Last Updated on July 28, 2022 by Michelle Ball
By Michelle Ball, Sacramento California Expulsion, Special Education, sports/CIF, College, Education and School Attorney/Lawyer for Students since 1995
If a student has faced discrimination in their school or college, the student or their parent may want to file a complaint with the United States Department of Education, Office for Civil Rights (OCR) to get their school investigated and corrected. Simple.
Not so fast.
Doesn’t OCR Take All Complaints Filed?
It’s simple to file with OCR, but not simple to get a student discrimination complaint accepted by OCR, such that OCR actually investigates the school or college where the student discrimination is occurring.
OCR does not take every student complaint that floats their way. Instead, to be accepted, submissions must clearly lay out a true case of discrimination or retaliation. Otherwise, an OCR filing may be rejected and the school issues stay unresolved.
Prepare Your OCR Complaint Thinking Like an Attorney
When preparing to file an OCR discrimination claim, parents and students need to think like lawyers. What does this mean? Well, what do student attorneys gather to prove their discrimination cases? Statements or summaries from witnesses, documents clearly proving the facts of what occurred to the student, reports from authorities, and/or anything that legitimately and clearly shows clear evidence of wrongdoing towards the student.
Timelines and Facts Are Important
A very good timeline and description of the student’s facts, without a lot of emotion or guessing, is important for OCR to understand what the parent or student believes is occurring. The student’s summary should describe what happened, who is believed to have done what, and specifics, such as the time, date, location, and people alleged to have been involved in the school or college discrimination. This summary can be attached to or inserted into the initial OCR complaint form.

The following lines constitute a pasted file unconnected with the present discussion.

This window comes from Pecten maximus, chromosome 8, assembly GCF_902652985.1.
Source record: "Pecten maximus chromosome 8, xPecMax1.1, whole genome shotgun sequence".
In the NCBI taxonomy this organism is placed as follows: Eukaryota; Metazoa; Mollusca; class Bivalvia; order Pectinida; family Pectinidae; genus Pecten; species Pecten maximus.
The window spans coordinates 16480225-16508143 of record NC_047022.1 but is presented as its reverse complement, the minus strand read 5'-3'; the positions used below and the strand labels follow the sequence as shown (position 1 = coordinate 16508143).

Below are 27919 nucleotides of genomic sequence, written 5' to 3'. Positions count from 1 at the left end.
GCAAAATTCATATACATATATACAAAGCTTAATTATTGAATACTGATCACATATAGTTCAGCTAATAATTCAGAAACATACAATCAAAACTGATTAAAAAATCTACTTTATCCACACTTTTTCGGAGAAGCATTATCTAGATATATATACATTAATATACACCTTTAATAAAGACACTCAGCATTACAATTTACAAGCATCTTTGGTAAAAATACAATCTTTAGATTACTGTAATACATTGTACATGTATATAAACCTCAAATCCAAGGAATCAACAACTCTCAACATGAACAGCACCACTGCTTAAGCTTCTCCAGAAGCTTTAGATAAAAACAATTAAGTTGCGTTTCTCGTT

What Other Evidence Can Help?
A parent or student also needs to attach all evidence they gathered proving what occurred. Does the student have email from a teacher showing discrimination is going on, or a picture of events, or a report card that shows the student’s school issues? Does a parent have letters to the school, texts with details, or even letters or statements from real witnesses? If so, these should be forwarded to OCR with the initial student complaint if possible.
Good Versus Not So Good Parent Statements
What parents say in the OCR complaint matters.
An example of a poor statement by a parent could be:
“My son was discriminated against by X school on the playground.” [not so good]
“On February 1, 2021, my son was with a group of boys at X school during lunch, who all stole money together and none of them have past discipline incidents. My son has ADHD and is in special education and the other four boys are not. My son is the only boy who was suspended and the Principal called him a “waste of special education money” when he suspended him, which was witnessed by the school secretary Madge who emailed me (see attached email, suspension form, and my son’s summary of what happened written immediately afterwards). Last month the lady in the lunch room told my son she hated special ed kids and put him at the end of the lunch line” [much better]
It is clear when reviewing the two descriptions of the same student situation, that one is more convincing than the other, as it has specific facts and documents backing the claims attached. This is the way to approach an OCR filing to try to get them to investigate the discriminating school or college.
File With OCR When Needed
So get gathering the facts and proof and get filing OCR complaints where needed. Schools don’t want to hear from OCR, as OCR can make their lives difficult and can even cut school funding.
If enough students and parents filed discrimination claims, schools and colleges would change for the better and all students would face a more tolerant environment in the future.
Student discrimination and expulsion lawyer Michelle Ball assists students bullied, lacking special education support, and with other school difficulties. As an education attorney in Sacramento, California, Michelle Ball can help in San Francisco, Mendocino, Fort Bragg, Roseville, Colfax, Clovis, Santa Barbara, Los Angeles, and many other locations.
Recommended Reading: Appealing a Bad OCR Decision